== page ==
For years and years, I viewed working out as a punishment. If I ate too many cookies, I had to go to the gym. If I had that extra ice cream, I better go for a run. Health to me was actually about being thin, not about being physically, mentally, and emotionally able to adventure and live life to the fullest.
A few years ago, my mental health took a rough turn--there were some changes in my life that were hard to cope with, and I felt like I was in a dark hole. I didn’t like myself very much, and I knew something had to change. Not because I wanted to lose weight, but because I wanted to be comfortable in my own skin.
I started working with a personal trainer and doing strength training. I remember thinking after my first session “she’s gonna have to step it up a bit.” But, slowly and steadily… I saw my body begin to change. Even more slowly… I saw my mindset begin to change.
Working out was no longer about punishment--it was a lifeline. It was the stable thing in a world of chaos. It was 45 minutes to myself, when I couldn’t do anything else but lift the weight or do the squat. It was blissful. And, all of a sudden how I looked was less important than how I felt, what my body could do. I was able to go snow skiing without being sore. I could chase my little sister around the house without getting winded. I could walk in the mountains of Vermont for hours and just focus on the beauty. I finally felt good about my body and myself.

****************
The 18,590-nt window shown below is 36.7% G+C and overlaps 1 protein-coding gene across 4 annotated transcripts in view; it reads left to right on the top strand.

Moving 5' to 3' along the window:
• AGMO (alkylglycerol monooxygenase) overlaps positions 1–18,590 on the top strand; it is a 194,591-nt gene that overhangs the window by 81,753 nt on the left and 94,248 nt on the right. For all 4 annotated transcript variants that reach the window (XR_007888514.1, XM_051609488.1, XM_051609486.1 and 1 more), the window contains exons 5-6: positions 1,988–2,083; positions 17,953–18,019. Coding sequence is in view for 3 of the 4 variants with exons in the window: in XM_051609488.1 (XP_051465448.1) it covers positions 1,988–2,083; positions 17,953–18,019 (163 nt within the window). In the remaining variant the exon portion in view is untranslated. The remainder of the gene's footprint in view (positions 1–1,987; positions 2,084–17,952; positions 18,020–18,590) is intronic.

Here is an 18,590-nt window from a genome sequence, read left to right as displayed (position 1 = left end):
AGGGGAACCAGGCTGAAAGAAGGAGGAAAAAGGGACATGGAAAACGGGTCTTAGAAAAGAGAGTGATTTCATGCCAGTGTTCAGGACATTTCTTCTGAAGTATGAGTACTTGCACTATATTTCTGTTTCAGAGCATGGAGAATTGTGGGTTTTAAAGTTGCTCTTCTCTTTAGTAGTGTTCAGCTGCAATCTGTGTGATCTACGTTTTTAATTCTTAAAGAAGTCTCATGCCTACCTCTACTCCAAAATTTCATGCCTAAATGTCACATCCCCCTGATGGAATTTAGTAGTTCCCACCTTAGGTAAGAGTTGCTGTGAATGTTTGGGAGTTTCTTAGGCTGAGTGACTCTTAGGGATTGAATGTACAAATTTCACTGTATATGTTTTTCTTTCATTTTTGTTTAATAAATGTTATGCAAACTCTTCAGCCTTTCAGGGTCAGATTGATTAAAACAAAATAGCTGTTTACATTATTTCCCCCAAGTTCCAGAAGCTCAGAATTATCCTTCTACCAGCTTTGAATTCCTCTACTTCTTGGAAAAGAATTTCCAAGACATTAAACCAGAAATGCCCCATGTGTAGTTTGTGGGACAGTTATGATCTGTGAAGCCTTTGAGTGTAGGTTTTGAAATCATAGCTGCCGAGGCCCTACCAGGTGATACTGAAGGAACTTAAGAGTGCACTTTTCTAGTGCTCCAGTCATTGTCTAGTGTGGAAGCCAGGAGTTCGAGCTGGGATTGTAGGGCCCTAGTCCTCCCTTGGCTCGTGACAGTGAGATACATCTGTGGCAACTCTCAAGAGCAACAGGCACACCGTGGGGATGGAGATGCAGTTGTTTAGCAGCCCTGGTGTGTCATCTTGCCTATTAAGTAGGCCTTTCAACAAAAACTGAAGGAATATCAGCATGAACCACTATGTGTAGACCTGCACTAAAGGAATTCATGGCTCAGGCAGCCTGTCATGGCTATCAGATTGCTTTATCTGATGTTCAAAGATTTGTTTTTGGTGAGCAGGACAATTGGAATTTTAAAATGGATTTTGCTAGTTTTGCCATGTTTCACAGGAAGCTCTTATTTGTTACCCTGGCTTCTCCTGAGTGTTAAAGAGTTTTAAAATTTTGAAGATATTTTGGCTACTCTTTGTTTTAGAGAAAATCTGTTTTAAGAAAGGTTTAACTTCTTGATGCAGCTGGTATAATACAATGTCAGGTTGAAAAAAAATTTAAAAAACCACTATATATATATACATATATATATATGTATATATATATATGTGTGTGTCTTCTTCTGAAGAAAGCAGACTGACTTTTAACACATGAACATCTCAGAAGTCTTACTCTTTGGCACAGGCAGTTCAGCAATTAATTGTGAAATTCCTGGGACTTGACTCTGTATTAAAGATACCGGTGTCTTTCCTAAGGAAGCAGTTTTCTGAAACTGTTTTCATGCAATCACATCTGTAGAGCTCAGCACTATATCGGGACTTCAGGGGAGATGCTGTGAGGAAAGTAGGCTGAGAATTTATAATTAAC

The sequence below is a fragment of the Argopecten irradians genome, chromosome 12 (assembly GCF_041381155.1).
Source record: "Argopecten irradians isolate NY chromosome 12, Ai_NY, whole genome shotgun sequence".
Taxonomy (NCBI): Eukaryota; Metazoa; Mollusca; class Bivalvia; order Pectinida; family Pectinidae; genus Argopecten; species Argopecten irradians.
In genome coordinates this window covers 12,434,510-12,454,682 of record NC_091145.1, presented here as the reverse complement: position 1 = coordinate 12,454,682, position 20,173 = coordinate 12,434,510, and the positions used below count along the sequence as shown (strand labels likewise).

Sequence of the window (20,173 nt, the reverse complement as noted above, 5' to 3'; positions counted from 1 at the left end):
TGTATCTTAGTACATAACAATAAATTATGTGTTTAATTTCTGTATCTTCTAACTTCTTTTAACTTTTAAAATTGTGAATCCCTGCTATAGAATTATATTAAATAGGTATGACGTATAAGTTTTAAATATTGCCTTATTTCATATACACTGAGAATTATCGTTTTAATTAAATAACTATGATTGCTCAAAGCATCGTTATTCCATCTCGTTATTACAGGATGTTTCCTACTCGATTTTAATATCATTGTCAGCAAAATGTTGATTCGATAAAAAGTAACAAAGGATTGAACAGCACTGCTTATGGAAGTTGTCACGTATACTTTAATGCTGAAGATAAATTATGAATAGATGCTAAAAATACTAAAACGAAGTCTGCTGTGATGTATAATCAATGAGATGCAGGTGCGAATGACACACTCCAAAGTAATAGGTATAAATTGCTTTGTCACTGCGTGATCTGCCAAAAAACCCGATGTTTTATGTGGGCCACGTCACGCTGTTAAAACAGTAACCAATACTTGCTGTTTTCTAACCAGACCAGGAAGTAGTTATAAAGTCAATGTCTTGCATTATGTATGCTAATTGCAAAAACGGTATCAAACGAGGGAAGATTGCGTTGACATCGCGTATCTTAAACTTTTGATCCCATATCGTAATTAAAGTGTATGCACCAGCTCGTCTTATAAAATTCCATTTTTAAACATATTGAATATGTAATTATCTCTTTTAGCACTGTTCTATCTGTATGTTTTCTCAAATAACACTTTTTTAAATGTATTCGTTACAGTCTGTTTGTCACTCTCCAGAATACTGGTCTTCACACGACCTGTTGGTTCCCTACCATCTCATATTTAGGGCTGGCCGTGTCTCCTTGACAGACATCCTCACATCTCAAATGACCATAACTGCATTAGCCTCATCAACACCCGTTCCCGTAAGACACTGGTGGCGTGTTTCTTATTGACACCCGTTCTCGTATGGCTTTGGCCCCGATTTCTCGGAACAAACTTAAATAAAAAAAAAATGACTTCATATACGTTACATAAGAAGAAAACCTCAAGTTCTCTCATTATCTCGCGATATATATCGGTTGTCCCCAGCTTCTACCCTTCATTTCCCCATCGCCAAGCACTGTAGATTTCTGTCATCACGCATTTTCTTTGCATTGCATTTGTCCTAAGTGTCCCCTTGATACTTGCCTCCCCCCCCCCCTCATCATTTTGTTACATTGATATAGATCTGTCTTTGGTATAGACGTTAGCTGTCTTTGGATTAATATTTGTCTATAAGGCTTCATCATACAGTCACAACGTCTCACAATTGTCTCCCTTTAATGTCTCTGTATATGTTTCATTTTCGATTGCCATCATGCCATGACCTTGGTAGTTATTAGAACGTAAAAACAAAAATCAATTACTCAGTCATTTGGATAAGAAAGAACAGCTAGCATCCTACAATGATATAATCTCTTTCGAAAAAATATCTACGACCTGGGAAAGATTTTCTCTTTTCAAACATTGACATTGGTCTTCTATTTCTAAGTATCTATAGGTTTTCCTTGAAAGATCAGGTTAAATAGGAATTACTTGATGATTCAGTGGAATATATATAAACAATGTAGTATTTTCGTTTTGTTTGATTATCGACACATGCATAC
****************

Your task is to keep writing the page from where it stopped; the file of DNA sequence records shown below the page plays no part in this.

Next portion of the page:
But, sometimes… the sneaking sense of failure and self-doubt would creep in. I would have a busy week when meals were less than healthy and workouts were non-existent. I would indulge a lot over the holiday and worry about the consequences. I began to get into a mentality of “all of nothing” thinking that left me drained and angry. Instead of doing what I could, when I could and letting good enough be good enough, I got fixated on what I couldn’t do. It was never good enough.
It’s been a hard road to come back from that scary place. Friends, mentors, my trainer and coach have all walked that journey with me… and, continue to encourage and support me today.
This is part of the reason I have decided to become a Sole Mate. Trust me, it’s not because I feel 100% confident that I can run 13.1 miles. Rather, it’s because I want to come alongside the girls of Girls on the Run. I want to help them build foundational habits of health in ALL of the areas of their life. I want them to hear that being healthy is so much more important than being thin. I want them to know that they can set goals and achieve them, and that’s worth celebrating--no matter if it’s “only” one more lap.
My hope through my SoleMates experience is that I can learn to love myself a little better, and that I can help the girls of GOTR to do the same!
Help me empower more girls in our community. Donate to my SoleMate campaign.